I was recently offered a freelance position where I would be designing some personal accesories for a startup company. They are offering me $20/hr plus 3% of the company profit. I am waiting for them to send me the contract to review. Does this sound like a good deal for me? What things should I be aware of to protect myself? I am also working full time at the same time.
Be careful. If you’re not business-savvy and familiar with contract terminology, I’d venture you’re going to get screwed. The first point I’d ask is: what profit? How is it defined? Most companies don’t make a “profit” on many products. “Non-profit” companies earn their owners lots of money. Is this a percentage of profits after EBITDA or before? Is this a royalty based on retail margins or on wholesale?
At $20/hr and with the expectation that you will see no income from this other stream, is that satisfactory?
My money is on you getting shafted. Sorry.
I’ve tried this strategy a couple times early in my career and never saw a dime. Most of the projects were with start-ups run by guys who didn’t have a clue. Unfortunately I didn’t see this until mid-way through the project.
The bookkeeping is also tough for this type of arrangement. They would need to show you their books and odds are good they will show you a trimmed version of the sales figures unless they are a publically held company with auditers.
On the surface this arrangement of “sharing the risk” is attractive, but you need to be a good judge of character and the product line for it to pay off. Anything that looks too good to be true usually is…
STAY AWAY. this is a classic trap lots of young designers get sucked into.
as mentioned, profit sharing is really difficult to calculate, and that is even asuming there is any profit. most start ups actually lose money…
$20/hr in my opinion isnt so great either for a consultant. most consultants depending on the project and experience would bill out at least at 2-3 times that if not more.
best of luck.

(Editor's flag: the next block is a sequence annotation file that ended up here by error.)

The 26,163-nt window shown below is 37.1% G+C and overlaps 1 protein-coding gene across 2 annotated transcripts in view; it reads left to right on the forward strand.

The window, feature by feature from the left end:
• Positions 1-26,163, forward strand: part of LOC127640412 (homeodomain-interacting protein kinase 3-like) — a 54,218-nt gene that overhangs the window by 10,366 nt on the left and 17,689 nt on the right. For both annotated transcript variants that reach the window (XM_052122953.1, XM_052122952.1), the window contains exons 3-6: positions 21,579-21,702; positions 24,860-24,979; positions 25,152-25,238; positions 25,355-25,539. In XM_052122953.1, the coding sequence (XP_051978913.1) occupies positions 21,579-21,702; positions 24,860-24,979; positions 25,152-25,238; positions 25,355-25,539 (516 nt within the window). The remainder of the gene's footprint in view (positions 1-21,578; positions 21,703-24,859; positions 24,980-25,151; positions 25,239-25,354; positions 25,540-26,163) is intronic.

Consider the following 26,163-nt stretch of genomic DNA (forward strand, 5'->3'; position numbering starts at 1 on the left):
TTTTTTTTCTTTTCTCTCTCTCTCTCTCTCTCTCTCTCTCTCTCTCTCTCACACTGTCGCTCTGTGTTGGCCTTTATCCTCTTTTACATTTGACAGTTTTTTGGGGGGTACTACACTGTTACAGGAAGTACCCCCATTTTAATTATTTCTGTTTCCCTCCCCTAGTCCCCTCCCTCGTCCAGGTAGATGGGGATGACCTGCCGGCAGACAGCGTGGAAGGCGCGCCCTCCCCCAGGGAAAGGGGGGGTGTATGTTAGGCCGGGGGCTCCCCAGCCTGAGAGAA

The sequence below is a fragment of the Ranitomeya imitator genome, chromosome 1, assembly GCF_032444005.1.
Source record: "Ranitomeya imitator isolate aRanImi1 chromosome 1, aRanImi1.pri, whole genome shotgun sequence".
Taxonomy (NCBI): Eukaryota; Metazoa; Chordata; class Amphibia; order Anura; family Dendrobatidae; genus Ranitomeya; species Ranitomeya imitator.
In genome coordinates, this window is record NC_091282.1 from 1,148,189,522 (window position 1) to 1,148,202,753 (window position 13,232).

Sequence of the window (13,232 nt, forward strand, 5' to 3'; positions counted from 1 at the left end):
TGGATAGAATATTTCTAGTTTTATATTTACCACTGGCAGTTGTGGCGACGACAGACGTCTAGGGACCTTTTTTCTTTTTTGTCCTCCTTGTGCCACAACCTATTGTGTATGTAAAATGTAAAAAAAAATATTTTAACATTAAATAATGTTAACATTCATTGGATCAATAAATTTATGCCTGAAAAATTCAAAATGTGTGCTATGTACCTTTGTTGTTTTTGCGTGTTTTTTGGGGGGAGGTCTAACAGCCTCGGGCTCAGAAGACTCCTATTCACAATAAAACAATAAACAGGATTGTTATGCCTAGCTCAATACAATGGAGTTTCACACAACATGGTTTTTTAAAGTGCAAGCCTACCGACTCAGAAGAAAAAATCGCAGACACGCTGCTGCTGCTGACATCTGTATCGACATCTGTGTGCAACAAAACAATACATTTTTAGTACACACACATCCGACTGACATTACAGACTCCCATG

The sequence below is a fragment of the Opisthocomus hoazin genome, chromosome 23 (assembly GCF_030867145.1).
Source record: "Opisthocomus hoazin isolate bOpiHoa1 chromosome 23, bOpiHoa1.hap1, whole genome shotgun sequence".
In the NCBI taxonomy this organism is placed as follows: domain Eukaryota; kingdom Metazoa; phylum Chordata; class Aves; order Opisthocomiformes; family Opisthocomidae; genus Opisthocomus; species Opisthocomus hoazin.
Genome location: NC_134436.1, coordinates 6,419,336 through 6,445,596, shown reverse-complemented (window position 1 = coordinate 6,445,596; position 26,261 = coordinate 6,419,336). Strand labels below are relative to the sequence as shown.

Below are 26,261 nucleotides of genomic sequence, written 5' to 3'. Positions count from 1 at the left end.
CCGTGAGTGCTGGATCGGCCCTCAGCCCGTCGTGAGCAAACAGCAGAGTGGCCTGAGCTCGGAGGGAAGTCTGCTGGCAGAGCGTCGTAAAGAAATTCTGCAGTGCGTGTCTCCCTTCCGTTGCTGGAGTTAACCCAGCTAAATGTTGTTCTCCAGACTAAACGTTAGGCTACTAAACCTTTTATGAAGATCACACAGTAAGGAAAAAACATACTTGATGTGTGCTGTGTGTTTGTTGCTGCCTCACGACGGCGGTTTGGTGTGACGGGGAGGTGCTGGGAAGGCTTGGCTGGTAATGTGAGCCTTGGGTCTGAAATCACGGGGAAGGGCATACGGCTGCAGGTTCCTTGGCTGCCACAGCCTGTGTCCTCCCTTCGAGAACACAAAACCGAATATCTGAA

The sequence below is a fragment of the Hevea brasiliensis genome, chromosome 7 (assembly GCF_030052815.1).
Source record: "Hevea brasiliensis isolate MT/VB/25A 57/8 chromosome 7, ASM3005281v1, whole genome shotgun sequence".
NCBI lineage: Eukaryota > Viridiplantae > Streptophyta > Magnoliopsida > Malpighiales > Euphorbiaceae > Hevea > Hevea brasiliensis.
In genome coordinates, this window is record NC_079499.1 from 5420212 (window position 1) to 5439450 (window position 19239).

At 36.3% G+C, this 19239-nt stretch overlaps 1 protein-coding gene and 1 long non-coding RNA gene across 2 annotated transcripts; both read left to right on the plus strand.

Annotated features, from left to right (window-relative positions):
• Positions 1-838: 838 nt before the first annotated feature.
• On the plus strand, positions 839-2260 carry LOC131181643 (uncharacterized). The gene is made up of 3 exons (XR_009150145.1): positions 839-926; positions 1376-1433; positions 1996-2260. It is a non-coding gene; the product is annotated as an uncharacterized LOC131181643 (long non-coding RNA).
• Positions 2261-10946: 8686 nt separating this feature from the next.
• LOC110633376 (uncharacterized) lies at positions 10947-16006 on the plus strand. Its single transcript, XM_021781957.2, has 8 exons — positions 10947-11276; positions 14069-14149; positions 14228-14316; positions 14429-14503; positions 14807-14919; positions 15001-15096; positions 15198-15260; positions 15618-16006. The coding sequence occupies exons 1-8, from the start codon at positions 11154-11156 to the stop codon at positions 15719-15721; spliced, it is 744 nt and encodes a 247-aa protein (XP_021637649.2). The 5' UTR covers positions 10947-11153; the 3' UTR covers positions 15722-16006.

Definitely be cautious. The safest bet is to stay away completely, but if you decide to proceed here are some things you might want to consider:
1 - charge enough “up front” or “hourly” to make it worthwhile/profitable for you even if you never see any of the royalty income (treat the royalty as a bonus)
2 - royalty based on sales, NOT on profits (much easier to keep track of sales figures than profits)
3 - make sure you have the right to audit the books
- be sure your contract clearly states phases, deliverables revisions etc. another common problem lots of first time designers run into. 1 design by contract then 10 rounds of “revisions” for “free”.
Shounds shaky to me also, but it is a way to try new things out with little risk.
If you want to try this arrangement out, maybe a better deal would be a royalty agreement on products sold, like 3% of wholesale cost. That way, you get paid on the success of the product, not of their business plan.
Also, charge at least $30 an hour minimum.
Ditto Jimr - make more than $20 an hour - at least $30-$40 if you are just starting out - and get a percentage of SALES vs profits. Likely they will run in the red for a while upon introduction of products. Make another negotiation on profit percentages…this could be a single number - like $5000.
In my experience:
Big name NY based ID consultancy in 30+ years have done only 1 project on earned royalty basis, with Sony!
ID acquaintance designed cool office chair entirely on royalty, earned nothing until 3 years after completion, but eventual royalty payments were quite good.
Lessons learned: big corporate design co. deemed royalty payment project risk of return too high. If you as small independent guy agree to royalty payments, they can be lucrative if you can wait that long. But as others say, it’s extremely rare.
If $20 per hour sounds like a good deal, $20 per hour plus 3% might be a good idea. depends on the contract…
but no, lol, people that offer you a percentage of the ‘profit’ have a way of never really turning a profit after paying the expenses and paying themselves…
and no, lol, people that offer you a stake in a company when you aren’t a freaking bigshoot somebody are just trying to seduce you with dreams of grandeur while they bullshit their way into getting you to work for cheap/free.
ask them what the 3% of profit is projected to be. then ask for the cash equivalent. if they balk, whats the issue? same/same right? six of one, half dozen of the other? but they won’t be happy to pay you even half of the ‘projected profit’ because they don’t have the money now, and in all likelihood they won’t ever.